12/14/2010 11:30 am ET Updated May 25, 2011

The Real Scrooge This Christmas? Cardinal George and the Pro-Birth Agenda

Wishes don't come true often but for 35 million Americans, health care reform is about as close as it gets to a Christmas miracle.

Apparently Cardinal George didn't get the memo.

The U.S. Conference of Catholic Bishops, until recently under the leadership of Chicago's own Cardinal Francis George, officially opposes health care reform (Merry Christmas, the poor and forgotten of America). This, my friends, is crazy.

They don't oppose the legislation because it fails to cover all Americans, or because it specifically excludes legal and illegal immigrants, most of whom are Catholic. Their reasoning is that of course, some how, some way, abortions might be paid for by the federal government; this despite the fact that the legislation and a related executive order signed by President Obama maintain federal prohibitions on funding abortion except in cases of rape, incest, or danger to the mother's life -- restrictions that have been in place since 1976.

Like so many of my generation, I'm a lapsed Catholic, and every so often the actions of the Church remind me why I cannot in good conscience support an institution that is prioritizes the facade of piety over the well-being of its followers. The systematic cloaking of child abuse is a most egregious example, but opposing the expansion of health care for poor Catholics is pretty darn harmful too. I have to say that in my experience the people of the Catholic faith are wonderfully good, but the bishops, cardinals and Vatican rarely lift a finger for their followers.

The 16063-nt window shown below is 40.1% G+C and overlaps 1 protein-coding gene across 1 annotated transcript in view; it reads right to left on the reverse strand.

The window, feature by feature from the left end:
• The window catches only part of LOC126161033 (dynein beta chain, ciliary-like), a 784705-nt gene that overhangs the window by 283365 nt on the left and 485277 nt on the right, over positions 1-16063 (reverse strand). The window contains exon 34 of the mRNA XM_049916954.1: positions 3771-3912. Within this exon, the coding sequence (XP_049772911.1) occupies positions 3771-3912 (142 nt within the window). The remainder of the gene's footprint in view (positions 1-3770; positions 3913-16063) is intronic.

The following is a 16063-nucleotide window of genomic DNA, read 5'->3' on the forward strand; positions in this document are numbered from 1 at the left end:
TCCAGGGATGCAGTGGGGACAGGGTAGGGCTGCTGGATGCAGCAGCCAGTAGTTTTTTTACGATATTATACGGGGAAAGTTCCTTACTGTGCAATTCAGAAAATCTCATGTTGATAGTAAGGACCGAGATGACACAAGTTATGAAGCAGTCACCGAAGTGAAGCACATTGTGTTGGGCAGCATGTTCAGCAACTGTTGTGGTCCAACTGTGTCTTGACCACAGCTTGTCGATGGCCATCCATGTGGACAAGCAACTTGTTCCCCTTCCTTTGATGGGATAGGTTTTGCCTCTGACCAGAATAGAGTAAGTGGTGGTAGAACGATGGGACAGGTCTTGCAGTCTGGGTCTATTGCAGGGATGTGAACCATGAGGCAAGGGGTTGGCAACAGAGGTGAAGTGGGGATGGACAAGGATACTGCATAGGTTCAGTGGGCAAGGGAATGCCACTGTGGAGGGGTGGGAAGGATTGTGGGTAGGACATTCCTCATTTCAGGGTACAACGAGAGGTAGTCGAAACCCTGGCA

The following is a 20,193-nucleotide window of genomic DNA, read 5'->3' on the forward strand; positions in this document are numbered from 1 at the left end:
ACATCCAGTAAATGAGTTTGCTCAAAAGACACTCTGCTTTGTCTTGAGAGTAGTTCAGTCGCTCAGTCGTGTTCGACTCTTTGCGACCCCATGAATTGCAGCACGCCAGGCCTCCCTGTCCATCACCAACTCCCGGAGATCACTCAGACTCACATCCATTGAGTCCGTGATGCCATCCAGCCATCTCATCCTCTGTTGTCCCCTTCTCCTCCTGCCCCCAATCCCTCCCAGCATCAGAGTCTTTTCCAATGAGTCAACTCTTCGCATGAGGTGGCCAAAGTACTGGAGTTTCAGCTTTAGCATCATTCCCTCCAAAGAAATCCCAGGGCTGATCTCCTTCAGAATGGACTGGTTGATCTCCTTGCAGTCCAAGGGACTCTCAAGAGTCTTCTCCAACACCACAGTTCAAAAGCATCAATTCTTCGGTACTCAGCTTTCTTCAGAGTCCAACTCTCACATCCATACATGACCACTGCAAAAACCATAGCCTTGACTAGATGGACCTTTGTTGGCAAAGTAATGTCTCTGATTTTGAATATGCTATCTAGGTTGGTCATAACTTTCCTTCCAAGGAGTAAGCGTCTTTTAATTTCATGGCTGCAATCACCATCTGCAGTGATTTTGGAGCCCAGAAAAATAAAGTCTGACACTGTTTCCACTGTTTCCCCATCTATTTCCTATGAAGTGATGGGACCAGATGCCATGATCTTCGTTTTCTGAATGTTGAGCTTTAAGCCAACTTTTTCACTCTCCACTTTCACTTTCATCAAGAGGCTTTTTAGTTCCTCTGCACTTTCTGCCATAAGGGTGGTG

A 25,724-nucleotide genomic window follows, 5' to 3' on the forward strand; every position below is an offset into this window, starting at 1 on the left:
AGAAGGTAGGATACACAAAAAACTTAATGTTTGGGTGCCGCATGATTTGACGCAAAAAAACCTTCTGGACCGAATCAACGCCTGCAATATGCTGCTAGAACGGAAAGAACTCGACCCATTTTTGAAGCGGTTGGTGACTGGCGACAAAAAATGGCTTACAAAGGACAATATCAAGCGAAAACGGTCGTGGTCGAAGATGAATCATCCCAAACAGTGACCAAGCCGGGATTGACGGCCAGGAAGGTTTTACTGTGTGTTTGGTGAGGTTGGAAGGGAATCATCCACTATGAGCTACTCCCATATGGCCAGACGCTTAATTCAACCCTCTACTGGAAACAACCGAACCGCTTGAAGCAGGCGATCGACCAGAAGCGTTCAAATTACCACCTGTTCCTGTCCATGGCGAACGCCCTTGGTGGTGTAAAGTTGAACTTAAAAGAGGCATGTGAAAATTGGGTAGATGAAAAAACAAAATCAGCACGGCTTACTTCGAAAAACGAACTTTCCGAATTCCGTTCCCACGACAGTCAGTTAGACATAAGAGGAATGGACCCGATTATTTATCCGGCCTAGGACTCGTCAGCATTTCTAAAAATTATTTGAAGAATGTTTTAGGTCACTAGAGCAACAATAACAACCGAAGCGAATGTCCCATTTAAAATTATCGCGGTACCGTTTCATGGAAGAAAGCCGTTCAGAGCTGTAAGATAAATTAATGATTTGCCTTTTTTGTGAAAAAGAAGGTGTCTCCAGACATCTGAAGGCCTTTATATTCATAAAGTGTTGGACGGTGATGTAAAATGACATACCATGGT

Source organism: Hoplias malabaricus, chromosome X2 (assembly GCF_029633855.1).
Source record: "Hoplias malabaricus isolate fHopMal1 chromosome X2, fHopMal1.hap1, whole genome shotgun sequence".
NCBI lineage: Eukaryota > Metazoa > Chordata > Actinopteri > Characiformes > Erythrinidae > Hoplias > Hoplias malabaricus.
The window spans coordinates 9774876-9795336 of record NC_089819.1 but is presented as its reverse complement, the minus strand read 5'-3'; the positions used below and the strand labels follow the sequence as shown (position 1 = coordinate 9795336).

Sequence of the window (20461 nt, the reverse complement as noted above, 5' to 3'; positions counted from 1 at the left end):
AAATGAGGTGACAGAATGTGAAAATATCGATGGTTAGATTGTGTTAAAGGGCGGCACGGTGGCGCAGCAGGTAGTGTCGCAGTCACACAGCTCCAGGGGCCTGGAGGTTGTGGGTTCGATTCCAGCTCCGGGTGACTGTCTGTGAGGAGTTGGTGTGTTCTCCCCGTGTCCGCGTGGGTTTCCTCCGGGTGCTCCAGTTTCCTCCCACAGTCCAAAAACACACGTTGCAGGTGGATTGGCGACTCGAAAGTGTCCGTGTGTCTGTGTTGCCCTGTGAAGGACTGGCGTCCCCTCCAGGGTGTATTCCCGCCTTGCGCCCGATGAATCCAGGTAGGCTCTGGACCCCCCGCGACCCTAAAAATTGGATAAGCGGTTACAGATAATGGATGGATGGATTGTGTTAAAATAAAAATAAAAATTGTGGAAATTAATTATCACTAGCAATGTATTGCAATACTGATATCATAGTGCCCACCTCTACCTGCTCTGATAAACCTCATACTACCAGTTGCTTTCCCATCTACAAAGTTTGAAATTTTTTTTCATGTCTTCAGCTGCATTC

I'm not going to make a case against the Catholic Church's (ir)rationale on health care because they've been quite esoteric as to their reasoning and have, as of yet, failed to produce any hypothetical scenario in which federally-funded abortions would become legal under health care reform. My beef with them here isn't on the abortion issue anyhow; it's the Catholic Church leadership's pro-birth agenda that gets me down. Confused? You should be.

Over the past few decades it has become abundantly clear that the hierarchy of the Catholic Church is interested in birth and not life (an idea originally postulated by a rad Benedictine nun named Sister Joan Chittister). Pro-life would connote support for all living beings, born and unborn, but somewhere along the lineage the definition of life was abridged to include only those residing in wombs. Catholic leadership is so myopically focused on the unborn that it fails to protect the health and well being of the vast majority of human life, which happens to be those of us who are post-birth. Sure, the Church has its charitable arms where priests, nuns and laity do the hard work of helping the poor, but only in the cases of abortion or gay rights will it jump into the political realm and attempt to influence political decisions.